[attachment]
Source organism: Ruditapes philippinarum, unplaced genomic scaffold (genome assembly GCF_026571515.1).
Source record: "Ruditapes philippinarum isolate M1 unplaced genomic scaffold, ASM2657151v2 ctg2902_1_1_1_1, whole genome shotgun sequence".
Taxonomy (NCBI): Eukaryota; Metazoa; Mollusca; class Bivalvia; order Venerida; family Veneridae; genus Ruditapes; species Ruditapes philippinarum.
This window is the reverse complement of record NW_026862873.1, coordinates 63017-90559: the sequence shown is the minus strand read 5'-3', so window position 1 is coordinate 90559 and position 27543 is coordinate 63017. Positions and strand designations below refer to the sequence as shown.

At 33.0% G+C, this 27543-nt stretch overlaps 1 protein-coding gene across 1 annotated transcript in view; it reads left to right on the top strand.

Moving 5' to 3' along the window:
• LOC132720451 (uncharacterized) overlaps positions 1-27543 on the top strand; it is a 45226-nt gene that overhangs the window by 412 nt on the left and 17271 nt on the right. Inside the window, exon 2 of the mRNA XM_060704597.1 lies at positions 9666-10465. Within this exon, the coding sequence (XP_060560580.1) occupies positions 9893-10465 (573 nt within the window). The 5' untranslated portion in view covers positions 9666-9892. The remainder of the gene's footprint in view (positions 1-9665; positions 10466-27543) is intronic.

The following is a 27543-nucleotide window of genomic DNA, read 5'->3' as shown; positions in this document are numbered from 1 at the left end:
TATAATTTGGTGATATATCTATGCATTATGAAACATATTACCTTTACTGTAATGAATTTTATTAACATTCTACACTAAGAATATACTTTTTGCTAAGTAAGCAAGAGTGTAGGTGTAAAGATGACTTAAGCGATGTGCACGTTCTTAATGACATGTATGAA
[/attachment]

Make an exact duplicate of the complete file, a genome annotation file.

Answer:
Source organism: Ruditapes philippinarum, unplaced genomic scaffold (genome assembly GCF_026571515.1).
Source record: "Ruditapes philippinarum isolate M1 unplaced genomic scaffold, ASM2657151v2 ctg2902_1_1_1_1, whole genome shotgun sequence".
Taxonomy (NCBI): Eukaryota; Metazoa; Mollusca; class Bivalvia; order Venerida; family Veneridae; genus Ruditapes; species Ruditapes philippinarum.
This window is the reverse complement of record NW_026862873.1, coordinates 63017-90559: the sequence shown is the minus strand read 5'-3', so window position 1 is coordinate 90559 and position 27543 is coordinate 63017. Positions and strand designations below refer to the sequence as shown.

At 33.0% G+C, this 27543-nt stretch overlaps 1 protein-coding gene across 1 annotated transcript in view; it reads left to right on the top strand.

Moving 5' to 3' along the window:
• LOC132720451 (uncharacterized) overlaps positions 1-27543 on the top strand; it is a 45226-nt gene that overhangs the window by 412 nt on the left and 17271 nt on the right. Inside the window, exon 2 of the mRNA XM_060704597.1 lies at positions 9666-10465. Within this exon, the coding sequence (XP_060560580.1) occupies positions 9893-10465 (573 nt within the window). The 5' untranslated portion in view covers positions 9666-9892. The remainder of the gene's footprint in view (positions 1-9665; positions 10466-27543) is intronic.

The following is a 27543-nucleotide window of genomic DNA, read 5'->3' as shown; positions in this document are numbered from 1 at the left end:
TATAATTTGGTGATATATCTATGCATTATGAAACATATTACCTTTACTGTAATGAATTTTATTAACATTCTACACTAAGAATATACTTTTTGCTAAGTAAGCAAGAGTGTAGGTGTAAAGATGACTTAAGCGATGTGCACGTTCTTAATGACATGTATGAA